“This is to ensure the students are well treated by their employers. But if they’re unable to perform their work, the Centre will replace them. At the moment we have three students working at the laundry department of Mega Hotel, one at Jasmine Café, two at a KFC restaurant and one in a McDonald’s outlet.

“They are all paid by the companies that employ them. We have a coordinator to monitor their progress and ensure they are getting paid,” Chai explained.

She said it was easier for the Centre to help the students find jobs than for parents to do it on their own, adding: “The Centre can always help them with that. It’s easier that way.”

All the students will be trained before they start working in the Centre or outside. Apart  from those working, the rest are trained in various sports as the Centre is also involved in the special Olympic.

“In fact, one of our students, Clarence Mika Junis, participated in a swimming event during the Special Olympic Los Angeles two years ago.

“Even though not a student at the Centre, he has returned to work as a swimming coach,” Chai disclosed.

Some of the handicrafts made by the students being sold at the Centre.

She said special children could be detected by hospitals as early as childbirth and the hospital authorities would advise and provide their parents with information on where they could register their children to get the right education and rehabilitation.

“We have six students in the waiting list for next year. Three are from SMK St Joseph special education classes — Forms Three and Five.

Their parents have registered them for next year.”

Chai added that the Sunflower Centre used to receive contributions from parents with children being rehabilitated there — RM50 for one whole day and RM30 for half day. But since coming under the Community-Based Rehabilitation Centre’s (PDK) module five years ago, the Centre isn’t charging anymore. However, there is a charge for transportation services to cover fuel costs.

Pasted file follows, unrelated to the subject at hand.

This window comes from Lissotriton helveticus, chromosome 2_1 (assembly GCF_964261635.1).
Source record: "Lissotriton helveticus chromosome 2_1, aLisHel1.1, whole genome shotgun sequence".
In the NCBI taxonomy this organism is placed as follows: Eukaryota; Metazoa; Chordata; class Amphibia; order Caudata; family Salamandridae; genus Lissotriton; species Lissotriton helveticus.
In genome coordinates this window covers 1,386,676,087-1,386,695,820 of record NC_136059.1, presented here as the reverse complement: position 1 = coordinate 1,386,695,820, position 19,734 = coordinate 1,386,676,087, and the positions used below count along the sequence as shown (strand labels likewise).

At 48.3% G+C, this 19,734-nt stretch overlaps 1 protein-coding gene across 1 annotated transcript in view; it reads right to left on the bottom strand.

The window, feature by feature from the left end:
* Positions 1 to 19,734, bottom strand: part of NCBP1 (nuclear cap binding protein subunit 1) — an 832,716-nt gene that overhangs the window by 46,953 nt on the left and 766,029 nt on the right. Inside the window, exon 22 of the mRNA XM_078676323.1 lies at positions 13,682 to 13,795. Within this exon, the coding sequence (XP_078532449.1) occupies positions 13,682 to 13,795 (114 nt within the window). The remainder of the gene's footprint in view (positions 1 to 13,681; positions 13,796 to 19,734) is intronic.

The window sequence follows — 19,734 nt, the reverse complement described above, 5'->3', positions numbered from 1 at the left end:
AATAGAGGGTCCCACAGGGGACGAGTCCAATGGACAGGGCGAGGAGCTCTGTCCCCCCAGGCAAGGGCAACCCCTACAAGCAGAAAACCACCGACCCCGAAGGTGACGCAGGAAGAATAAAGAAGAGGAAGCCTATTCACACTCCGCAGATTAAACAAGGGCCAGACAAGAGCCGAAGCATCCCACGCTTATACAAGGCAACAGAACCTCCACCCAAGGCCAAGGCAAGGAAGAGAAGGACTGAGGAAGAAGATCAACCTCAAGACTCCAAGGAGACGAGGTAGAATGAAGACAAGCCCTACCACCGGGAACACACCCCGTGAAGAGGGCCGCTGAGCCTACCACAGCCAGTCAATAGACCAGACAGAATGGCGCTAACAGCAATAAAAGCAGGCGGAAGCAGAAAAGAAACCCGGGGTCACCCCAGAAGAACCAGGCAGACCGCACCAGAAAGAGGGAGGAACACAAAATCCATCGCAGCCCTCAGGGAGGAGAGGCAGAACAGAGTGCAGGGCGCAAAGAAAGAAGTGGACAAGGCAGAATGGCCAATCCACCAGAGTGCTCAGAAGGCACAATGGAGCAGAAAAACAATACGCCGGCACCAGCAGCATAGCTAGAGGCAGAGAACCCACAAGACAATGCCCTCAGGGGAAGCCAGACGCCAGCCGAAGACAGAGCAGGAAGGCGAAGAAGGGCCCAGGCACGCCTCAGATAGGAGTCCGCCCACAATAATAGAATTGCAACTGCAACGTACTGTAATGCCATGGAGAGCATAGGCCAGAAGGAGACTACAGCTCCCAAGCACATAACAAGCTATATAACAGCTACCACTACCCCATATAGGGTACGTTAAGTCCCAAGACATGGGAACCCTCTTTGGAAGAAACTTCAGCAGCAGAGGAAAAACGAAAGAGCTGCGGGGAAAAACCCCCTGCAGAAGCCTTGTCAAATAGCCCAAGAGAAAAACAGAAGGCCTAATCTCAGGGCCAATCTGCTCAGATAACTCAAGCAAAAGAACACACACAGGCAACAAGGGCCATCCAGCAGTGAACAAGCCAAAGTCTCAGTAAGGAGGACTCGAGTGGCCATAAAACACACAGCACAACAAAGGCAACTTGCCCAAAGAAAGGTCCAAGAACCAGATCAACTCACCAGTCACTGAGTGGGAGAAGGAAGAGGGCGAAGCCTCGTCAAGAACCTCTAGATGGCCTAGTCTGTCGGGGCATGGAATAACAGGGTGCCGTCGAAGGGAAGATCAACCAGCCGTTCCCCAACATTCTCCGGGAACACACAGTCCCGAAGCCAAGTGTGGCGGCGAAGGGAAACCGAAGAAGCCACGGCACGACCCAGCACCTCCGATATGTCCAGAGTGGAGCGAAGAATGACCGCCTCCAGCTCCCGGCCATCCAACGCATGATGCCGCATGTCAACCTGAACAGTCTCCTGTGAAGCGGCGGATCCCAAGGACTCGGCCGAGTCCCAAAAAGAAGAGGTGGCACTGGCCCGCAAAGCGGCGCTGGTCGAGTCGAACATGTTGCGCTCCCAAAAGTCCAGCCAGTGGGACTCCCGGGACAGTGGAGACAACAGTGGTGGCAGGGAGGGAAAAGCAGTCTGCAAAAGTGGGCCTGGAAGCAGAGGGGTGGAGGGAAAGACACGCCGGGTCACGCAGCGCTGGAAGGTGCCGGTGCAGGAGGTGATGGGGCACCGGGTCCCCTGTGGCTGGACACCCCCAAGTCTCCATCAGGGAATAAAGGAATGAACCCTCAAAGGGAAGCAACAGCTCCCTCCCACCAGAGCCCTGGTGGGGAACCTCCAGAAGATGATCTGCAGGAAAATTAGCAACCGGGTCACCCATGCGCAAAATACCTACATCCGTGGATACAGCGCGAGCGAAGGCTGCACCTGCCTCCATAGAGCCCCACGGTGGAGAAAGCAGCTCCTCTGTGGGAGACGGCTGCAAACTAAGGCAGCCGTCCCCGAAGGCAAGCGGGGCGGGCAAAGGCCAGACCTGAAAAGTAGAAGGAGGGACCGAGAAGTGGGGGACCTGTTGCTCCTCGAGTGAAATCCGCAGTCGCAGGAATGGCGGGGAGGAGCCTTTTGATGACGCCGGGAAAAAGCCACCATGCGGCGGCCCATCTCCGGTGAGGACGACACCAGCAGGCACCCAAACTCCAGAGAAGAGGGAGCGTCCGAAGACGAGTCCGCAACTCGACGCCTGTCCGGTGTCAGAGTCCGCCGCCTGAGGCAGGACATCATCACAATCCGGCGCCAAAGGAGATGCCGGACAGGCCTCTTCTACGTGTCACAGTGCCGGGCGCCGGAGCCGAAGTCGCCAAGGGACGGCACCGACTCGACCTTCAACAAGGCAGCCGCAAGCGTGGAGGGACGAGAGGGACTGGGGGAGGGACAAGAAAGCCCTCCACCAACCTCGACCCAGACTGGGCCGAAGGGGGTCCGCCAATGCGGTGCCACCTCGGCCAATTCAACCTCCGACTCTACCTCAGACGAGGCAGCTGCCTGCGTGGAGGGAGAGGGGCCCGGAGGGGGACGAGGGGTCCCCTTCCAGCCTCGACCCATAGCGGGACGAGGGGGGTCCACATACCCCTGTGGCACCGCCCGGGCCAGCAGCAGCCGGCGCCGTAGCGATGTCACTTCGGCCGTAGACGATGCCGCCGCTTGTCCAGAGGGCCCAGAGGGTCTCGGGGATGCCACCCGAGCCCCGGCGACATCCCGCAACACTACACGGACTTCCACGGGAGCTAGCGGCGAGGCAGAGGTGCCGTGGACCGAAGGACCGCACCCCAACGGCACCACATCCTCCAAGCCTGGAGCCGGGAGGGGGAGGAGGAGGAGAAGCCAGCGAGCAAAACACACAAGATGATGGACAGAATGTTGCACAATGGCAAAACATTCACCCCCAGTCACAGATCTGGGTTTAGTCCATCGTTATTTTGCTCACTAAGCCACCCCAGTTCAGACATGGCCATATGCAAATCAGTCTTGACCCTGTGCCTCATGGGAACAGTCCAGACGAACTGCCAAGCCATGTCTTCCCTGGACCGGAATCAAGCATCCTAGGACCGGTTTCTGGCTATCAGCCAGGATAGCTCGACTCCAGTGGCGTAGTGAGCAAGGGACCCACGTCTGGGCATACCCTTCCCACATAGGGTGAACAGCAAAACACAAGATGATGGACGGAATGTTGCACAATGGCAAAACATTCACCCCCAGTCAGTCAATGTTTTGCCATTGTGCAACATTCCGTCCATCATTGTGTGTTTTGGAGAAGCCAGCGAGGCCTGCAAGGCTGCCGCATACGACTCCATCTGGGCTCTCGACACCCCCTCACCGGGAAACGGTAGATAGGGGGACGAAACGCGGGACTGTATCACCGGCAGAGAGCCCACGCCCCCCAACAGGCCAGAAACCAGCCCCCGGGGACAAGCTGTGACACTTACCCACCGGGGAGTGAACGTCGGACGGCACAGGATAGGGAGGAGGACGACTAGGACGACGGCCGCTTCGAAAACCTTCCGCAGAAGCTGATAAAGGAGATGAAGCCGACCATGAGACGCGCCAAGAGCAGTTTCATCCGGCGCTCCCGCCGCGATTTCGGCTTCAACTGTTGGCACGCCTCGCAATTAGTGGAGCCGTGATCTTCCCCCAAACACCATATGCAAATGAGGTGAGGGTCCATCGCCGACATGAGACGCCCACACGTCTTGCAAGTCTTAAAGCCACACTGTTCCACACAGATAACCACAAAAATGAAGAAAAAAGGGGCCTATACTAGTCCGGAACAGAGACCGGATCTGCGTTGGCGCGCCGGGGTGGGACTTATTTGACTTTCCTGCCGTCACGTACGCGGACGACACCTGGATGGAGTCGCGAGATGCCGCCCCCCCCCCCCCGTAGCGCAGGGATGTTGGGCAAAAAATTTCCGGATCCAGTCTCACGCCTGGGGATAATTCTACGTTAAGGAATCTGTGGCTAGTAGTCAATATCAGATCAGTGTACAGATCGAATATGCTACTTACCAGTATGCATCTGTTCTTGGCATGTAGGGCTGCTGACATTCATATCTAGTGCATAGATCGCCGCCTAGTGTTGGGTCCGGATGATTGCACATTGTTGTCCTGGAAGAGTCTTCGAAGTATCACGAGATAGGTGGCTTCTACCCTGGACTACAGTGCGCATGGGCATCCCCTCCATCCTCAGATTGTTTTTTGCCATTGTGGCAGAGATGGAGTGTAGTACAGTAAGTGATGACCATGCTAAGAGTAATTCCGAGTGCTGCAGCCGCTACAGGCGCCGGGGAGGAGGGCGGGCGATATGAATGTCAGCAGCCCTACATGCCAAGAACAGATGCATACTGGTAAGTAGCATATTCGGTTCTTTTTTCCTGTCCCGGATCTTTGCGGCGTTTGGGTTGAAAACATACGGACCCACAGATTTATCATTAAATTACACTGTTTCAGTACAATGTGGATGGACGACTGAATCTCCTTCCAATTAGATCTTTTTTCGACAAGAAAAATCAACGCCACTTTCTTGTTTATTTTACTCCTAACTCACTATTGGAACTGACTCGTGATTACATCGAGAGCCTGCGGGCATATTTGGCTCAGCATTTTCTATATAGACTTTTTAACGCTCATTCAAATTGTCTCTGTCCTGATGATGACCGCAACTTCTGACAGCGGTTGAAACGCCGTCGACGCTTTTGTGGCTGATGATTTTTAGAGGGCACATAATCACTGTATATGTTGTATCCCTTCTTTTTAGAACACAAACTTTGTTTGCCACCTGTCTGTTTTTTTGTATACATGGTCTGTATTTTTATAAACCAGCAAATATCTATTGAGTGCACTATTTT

“We survive on public generosity. We do have donations but if we run out of funds, we’ll seek assistance from the Red Crescent. After all, we’re under them.

“So far, fingers crossed — we’ve been managing our expenditure quite okay,” she said.

Now, the Centre has 15 staffers, including two drivers, and still needs three teachers.

Chai said to become a teacher at the Centre, one must be “very patient and caring” — the most important attributes she would look for when employing teachers.

“There is no such thing as hitting or pinching the children. If I catch anybody doing that, I will recommend immediate dismissal.

A teacher (right) helping one of the students during class at the Centre.

“Here, our teachers learn through experience by being with our students every day. Of course, we also send them for courses. But it’s important there must be dedication to job,” she stressed.

Chai is hoping to start a project to help the adult students at the Centre become more independent by being able to take care of themselves with minimal supervision.

She made a trip to Ipoh to see and learn how it’s done. Most of the parents agree with her proposal to let the students live a normal life at the Centre.

“For the project, we did look around to rent a house but the rentals can be quite high. So we’re thinking of putting up a hostel within our compound. We still have some more space and a dormitory with four beds and wardrobes would be good. We already have kitchens, toilets and bathrooms.

“Let them live on their own here. In the morning, they’ll get up by themselves, organise and go to work. But we do need a superior to watch over them,” she said.

A session at the ‘Snoezelen’ room where the senses of the students are stimulated to make them feel calmer.

Chai revealed they already had some funds, donated by the public, to start the project but were doing the paperwork to show the project could be viable, noting: “The society is a bit skeptical.”

Hopefully, she added, the project could take off by end of year.